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- Throughout history, societies have transitioned to energy sources with higher power density (i.e. more watts per unit of volume), portability, and flexibility. These transitions have enabled tremendous improvements in living standards, education and health, and reductions in poverty. However, today much more is known about the negative externalities of these energy sources, including greenhouse gas (GHG) emissions.
- B.C. was a leader in the 2000s in setting GHG reduction targets and was also the first jurisdiction in North America to introduce a carbon tax. The province is blessed with abundant hydroelectric energy for consumer and industrial use; other jurisdictions are not so fortunate.
- B.C.’s economy is too tiny to meaningful affect the quantum of planetary emissions, which is ultimately what matters. At 67 megatons (MT), B.C. contributes about 0.2% of annual global GHG emissions. By contrast, China’s emissions grew by 400 MT in a single year from 2018 and 2019. Being a leader requires taking a planetary, not an isolationist, perspective to achieving lower total global GHG emissions.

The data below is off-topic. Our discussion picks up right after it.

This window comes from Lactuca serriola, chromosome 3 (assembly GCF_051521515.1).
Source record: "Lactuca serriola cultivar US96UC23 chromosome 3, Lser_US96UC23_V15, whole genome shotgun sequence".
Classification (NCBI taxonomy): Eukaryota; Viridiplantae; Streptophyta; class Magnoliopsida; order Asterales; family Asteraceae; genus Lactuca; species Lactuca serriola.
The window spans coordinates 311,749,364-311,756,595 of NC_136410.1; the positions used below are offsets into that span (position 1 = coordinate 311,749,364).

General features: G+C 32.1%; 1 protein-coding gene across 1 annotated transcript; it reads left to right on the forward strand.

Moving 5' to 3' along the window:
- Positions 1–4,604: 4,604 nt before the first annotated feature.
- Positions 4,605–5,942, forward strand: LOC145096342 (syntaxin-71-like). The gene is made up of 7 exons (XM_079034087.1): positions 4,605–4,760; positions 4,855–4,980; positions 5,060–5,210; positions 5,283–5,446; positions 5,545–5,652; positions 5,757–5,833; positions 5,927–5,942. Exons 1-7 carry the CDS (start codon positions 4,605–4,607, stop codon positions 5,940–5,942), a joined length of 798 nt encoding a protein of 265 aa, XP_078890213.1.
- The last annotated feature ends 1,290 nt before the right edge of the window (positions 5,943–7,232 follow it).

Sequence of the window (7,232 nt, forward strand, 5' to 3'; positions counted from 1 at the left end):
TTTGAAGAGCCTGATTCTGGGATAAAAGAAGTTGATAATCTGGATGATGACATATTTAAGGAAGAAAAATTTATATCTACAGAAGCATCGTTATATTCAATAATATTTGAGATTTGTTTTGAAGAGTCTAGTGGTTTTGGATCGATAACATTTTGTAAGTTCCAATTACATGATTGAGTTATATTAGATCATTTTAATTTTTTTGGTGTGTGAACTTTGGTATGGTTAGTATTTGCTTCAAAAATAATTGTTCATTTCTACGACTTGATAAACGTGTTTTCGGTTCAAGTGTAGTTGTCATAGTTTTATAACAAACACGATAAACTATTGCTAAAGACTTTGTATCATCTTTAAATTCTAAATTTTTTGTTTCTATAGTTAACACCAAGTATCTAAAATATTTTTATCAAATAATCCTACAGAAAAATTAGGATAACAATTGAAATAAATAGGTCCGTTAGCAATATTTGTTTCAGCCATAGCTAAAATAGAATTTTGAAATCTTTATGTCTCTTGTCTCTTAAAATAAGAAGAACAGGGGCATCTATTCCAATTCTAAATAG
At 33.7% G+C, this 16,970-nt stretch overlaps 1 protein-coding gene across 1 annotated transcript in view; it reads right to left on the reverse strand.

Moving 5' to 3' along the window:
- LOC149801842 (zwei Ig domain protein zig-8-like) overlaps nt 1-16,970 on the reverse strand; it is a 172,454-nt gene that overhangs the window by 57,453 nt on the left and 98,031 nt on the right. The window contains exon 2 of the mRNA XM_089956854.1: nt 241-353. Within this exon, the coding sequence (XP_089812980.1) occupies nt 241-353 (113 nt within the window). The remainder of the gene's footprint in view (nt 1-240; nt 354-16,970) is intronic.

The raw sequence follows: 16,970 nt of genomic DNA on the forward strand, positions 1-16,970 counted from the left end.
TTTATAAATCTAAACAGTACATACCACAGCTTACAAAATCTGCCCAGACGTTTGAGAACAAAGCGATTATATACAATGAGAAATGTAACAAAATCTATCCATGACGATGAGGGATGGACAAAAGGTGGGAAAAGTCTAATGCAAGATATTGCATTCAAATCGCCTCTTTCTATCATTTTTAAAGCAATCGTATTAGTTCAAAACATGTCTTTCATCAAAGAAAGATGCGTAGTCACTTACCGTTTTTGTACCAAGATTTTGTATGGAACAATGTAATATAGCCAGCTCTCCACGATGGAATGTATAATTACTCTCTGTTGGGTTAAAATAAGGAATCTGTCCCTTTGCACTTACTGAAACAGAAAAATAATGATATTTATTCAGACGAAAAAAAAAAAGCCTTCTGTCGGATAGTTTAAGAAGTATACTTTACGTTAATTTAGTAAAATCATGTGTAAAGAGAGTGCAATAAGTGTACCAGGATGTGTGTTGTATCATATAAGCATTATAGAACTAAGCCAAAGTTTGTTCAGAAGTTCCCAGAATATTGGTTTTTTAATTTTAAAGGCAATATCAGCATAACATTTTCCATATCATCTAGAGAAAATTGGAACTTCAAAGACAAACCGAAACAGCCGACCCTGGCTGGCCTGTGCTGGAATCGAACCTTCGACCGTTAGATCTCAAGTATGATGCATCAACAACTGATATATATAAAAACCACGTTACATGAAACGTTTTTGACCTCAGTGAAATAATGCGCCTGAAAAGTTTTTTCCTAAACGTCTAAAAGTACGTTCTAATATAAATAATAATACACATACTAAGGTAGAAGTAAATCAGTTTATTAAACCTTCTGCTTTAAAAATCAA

- The fourth energy transition is underway. It involves the addition of distributed, small- and medium-scale renewable energy sources operating in concert with existing integrated energy infrastructure. As in previous transitions, the energy mix will include a widening array of energy sources that are fit for purpose. Natural gas/liquefied natural gas (LNG) is an important part of the mix and enables the displacement more carbon-intensive fossil fuels. The future is not “either/or” between fossil fuels and renewables – rather, it is an “and”.
- B.C. has extensive natural gas resources and is proximate to Asian markets where demand for natural gas continues to rise. The potential benefits to B.C. from the emerging LNG export industry are significant. In 2018, B.C.’s conventional oil and gas sub-sector yielded almost $1,400 of real GDP per hour of employment, about 26 times the overall business sector average.
- COVID-19 has punched a deep hole in B.C.’s GDP. Growth in B.C.’s burgeoning LNG export industry could be a key contributor to filling it, creating demand across the rest of the economy and contributing to other jurisdictions’ efforts to fuel-switch to efficient and reliable, but less carbon-intensive, energy systems.